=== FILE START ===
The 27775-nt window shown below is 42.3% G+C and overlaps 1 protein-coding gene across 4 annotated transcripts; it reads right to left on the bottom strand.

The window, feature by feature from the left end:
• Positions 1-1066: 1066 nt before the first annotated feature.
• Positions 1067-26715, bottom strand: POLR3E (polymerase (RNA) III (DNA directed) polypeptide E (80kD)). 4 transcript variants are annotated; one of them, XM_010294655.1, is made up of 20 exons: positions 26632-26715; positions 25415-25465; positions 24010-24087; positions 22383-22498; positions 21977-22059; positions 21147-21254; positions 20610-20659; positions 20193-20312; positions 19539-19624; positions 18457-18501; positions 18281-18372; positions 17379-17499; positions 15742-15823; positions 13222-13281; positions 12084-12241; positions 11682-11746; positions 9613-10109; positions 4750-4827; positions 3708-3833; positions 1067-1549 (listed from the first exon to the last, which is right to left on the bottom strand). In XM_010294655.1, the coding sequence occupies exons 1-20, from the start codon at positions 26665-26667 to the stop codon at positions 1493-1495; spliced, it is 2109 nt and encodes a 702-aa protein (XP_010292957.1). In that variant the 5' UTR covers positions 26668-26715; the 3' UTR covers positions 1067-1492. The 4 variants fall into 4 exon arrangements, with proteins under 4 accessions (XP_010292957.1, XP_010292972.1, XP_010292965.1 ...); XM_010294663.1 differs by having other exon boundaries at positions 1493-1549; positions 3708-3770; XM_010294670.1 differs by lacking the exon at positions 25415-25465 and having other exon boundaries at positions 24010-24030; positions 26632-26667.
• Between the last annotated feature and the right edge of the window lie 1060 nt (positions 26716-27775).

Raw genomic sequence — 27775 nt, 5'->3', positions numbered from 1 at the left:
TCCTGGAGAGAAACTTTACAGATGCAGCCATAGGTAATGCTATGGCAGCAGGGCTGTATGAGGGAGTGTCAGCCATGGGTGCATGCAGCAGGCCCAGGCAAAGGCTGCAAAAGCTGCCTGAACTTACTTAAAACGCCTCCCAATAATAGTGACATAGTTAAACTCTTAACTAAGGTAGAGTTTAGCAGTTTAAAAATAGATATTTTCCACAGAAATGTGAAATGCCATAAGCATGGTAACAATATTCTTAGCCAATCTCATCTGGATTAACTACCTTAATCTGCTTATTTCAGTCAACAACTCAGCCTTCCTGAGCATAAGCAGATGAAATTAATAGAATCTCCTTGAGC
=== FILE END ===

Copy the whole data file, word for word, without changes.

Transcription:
The 27775-nt window shown below is 42.3% G+C and overlaps 1 protein-coding gene across 4 annotated transcripts; it reads right to left on the bottom strand.

The window, feature by feature from the left end:
• Positions 1-1066: 1066 nt before the first annotated feature.
• Positions 1067-26715, bottom strand: POLR3E (polymerase (RNA) III (DNA directed) polypeptide E (80kD)). 4 transcript variants are annotated; one of them, XM_010294655.1, is made up of 20 exons: positions 26632-26715; positions 25415-25465; positions 24010-24087; positions 22383-22498; positions 21977-22059; positions 21147-21254; positions 20610-20659; positions 20193-20312; positions 19539-19624; positions 18457-18501; positions 18281-18372; positions 17379-17499; positions 15742-15823; positions 13222-13281; positions 12084-12241; positions 11682-11746; positions 9613-10109; positions 4750-4827; positions 3708-3833; positions 1067-1549 (listed from the first exon to the last, which is right to left on the bottom strand). In XM_010294655.1, the coding sequence occupies exons 1-20, from the start codon at positions 26665-26667 to the stop codon at positions 1493-1495; spliced, it is 2109 nt and encodes a 702-aa protein (XP_010292957.1). In that variant the 5' UTR covers positions 26668-26715; the 3' UTR covers positions 1067-1492. The 4 variants fall into 4 exon arrangements, with proteins under 4 accessions (XP_010292957.1, XP_010292972.1, XP_010292965.1 ...); XM_010294663.1 differs by having other exon boundaries at positions 1493-1549; positions 3708-3770; XM_010294670.1 differs by lacking the exon at positions 25415-25465 and having other exon boundaries at positions 24010-24030; positions 26632-26667.
• Between the last annotated feature and the right edge of the window lie 1060 nt (positions 26716-27775).

Raw genomic sequence — 27775 nt, 5'->3', positions numbered from 1 at the left:
TCCTGGAGAGAAACTTTACAGATGCAGCCATAGGTAATGCTATGGCAGCAGGGCTGTATGAGGGAGTGTCAGCCATGGGTGCATGCAGCAGGCCCAGGCAAAGGCTGCAAAAGCTGCCTGAACTTACTTAAAACGCCTCCCAATAATAGTGACATAGTTAAACTCTTAACTAAGGTAGAGTTTAGCAGTTTAAAAATAGATATTTTCCACAGAAATGTGAAATGCCATAAGCATGGTAACAATATTCTTAGCCAATCTCATCTGGATTAACTACCTTAATCTGCTTATTTCAGTCAACAACTCAGCCTTCCTGAGCATAAGCAGATGAAATTAATAGAATCTCCTTGAGC